Much of the discussion at the closing plenary session of the National Council on Public History conference centered around the future of the field. In particular, we discussed how to communicate what public history is to those who don’t see themselves as public historians. For us personally, public history is more than just history outside of the academy—it is really any history work done within the public arena, including activities in archives, curatorial and education efforts, and of course historic preservation.
So what makes preservation public history? In the closing plenary the discussion focused on looking at history in terms of place and space, something that preservationists are more than familiar with. As preservationists, we also often use personal narratives to demonstrate the importance of saving a particular historic building, landscape, or site. Public historians also work to preserve historic sites and buildings, just as preservationists do, and both groups hope to have a positive impact on the community around them by fostering civic engagement.
One of the sessions that we attended was entitled “America’s Historic Sites at a Crossroads,” based on a 2007 conference at Kykuit and later documented in an issue of our Forum Journal. Jim Vaughan, Vice President for Stewardship of Historic Sites at the National Trust for Historic Preservation, and Harriet Beecher Stowe Center Executive Director Katherine Kane spoke at length about the future of America’s historic sites, something that public historians are deeply concerned with. The session made it clear that those of us working in public history wear many hats; we are preservationists, educators, historic site managers, and advocates. We believe that both preservationists and public historians need to start using these designations more fluidly, and think of themselves in new ways. By allowing for flexibility in terminology and identification, both groups can expand their toolbox and resources to better accomplish our goals.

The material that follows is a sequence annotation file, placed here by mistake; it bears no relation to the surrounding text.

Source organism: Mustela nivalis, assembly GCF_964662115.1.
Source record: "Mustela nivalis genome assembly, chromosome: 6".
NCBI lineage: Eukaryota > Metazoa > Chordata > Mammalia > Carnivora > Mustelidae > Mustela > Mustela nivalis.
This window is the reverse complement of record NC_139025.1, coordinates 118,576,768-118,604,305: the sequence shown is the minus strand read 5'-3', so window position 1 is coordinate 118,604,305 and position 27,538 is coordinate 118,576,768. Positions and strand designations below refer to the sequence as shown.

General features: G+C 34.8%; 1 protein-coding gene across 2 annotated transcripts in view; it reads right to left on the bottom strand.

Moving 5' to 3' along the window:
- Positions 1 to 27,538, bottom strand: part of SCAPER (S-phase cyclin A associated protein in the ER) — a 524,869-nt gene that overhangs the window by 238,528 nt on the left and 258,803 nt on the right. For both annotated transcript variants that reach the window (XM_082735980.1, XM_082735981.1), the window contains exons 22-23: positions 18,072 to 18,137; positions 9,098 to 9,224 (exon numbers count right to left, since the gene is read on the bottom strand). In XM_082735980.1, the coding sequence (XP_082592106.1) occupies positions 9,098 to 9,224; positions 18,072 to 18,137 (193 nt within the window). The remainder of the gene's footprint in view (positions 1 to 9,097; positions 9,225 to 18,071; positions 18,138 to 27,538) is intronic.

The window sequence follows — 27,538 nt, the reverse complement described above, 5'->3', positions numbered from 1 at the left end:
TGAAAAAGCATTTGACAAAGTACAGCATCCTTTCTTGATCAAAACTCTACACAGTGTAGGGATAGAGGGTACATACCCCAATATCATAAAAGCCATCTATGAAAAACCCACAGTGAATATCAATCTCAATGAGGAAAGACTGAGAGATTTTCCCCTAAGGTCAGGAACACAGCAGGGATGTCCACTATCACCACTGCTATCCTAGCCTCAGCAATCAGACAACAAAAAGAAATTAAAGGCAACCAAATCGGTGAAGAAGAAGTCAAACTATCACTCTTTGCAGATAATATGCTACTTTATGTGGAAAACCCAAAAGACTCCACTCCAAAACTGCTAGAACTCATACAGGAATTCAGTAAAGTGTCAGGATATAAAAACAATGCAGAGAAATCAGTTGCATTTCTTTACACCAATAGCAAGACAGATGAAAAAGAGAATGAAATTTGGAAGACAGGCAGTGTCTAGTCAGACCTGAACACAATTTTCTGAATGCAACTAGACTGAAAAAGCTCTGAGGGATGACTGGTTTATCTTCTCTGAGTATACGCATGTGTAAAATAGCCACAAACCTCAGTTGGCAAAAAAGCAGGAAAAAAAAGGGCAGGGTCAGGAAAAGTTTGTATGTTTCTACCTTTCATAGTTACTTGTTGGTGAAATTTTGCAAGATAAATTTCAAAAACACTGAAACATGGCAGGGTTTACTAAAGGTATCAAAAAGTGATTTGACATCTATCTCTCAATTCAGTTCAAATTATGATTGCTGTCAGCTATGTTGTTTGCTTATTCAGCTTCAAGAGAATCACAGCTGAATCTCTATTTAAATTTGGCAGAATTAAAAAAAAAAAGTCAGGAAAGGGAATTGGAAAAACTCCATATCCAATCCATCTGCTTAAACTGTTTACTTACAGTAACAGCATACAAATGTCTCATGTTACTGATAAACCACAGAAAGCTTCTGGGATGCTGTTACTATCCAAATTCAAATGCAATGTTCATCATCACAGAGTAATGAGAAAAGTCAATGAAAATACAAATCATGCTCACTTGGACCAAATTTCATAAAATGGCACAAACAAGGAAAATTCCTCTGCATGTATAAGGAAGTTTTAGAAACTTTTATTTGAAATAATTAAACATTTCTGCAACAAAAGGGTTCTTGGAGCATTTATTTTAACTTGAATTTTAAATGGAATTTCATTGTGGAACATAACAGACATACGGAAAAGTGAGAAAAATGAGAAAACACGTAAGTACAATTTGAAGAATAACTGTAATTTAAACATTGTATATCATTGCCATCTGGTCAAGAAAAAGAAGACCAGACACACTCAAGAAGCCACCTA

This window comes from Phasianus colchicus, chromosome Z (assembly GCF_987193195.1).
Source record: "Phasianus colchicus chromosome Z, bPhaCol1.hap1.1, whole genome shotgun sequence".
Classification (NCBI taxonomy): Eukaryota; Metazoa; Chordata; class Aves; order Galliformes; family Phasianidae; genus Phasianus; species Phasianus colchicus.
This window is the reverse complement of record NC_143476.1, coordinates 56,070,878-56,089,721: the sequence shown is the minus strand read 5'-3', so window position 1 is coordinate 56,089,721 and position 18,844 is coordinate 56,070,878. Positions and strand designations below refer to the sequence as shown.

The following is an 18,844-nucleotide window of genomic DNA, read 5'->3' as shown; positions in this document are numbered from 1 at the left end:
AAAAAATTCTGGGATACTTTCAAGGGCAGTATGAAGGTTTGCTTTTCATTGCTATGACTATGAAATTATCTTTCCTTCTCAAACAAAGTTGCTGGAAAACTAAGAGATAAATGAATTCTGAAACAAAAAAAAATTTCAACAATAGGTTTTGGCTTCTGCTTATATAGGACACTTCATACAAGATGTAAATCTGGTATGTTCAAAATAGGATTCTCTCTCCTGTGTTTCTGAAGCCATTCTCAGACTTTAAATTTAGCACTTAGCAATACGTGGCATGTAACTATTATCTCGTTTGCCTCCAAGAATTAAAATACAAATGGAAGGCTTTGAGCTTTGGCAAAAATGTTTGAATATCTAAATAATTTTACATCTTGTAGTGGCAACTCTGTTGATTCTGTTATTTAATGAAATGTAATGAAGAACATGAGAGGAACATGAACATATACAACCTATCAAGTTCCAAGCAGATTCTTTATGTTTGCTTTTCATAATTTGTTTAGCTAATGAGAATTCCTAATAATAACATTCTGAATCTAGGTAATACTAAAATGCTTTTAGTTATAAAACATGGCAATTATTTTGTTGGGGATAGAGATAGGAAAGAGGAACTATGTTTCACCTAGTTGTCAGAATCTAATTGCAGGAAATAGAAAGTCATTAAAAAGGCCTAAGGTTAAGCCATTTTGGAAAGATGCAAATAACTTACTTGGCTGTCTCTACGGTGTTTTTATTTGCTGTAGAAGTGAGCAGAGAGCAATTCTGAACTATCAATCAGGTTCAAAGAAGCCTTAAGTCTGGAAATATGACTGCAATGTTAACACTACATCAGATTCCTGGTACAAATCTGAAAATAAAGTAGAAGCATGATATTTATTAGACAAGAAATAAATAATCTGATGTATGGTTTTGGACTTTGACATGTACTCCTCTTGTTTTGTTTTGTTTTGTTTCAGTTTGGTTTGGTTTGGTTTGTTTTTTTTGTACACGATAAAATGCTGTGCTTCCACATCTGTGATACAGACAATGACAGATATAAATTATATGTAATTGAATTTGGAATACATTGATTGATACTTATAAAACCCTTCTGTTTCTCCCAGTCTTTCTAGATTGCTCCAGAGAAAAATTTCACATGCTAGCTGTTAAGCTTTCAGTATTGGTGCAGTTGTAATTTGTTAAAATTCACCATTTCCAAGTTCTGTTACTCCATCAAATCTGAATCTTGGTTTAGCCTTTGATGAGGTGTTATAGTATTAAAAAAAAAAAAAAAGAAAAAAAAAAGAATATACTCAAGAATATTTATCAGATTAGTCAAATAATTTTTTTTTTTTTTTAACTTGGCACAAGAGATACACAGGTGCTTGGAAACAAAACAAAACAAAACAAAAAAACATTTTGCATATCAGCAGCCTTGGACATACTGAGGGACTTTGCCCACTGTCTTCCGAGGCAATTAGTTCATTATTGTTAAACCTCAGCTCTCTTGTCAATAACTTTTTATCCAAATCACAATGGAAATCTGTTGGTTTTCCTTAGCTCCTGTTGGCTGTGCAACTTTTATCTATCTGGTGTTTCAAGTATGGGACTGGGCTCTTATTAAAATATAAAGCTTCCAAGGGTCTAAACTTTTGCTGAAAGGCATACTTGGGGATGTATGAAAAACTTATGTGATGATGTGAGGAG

Katherine Kane stressed the importance of staying passionate, and that in doing so our work as public historians will demonstrate the importance of our activities in our communities, organizations, and beyond. Hopefully, by recognizing common goals and utilizing new strategies, preservationists as public historians can continue to have a positive impact on the world around them.
-- Priya Chhaya and Leah Suhrstedt
Priya Chhaya and Leah Suhrstedt both work in the Forum office in the Center for Preservation Leadership. They are both preservationists and public historians. You can read more about the 2009 NCPH conference in Providence on the conference blog. For more information about the National Council on Public History visit the website at www.ncph.org.
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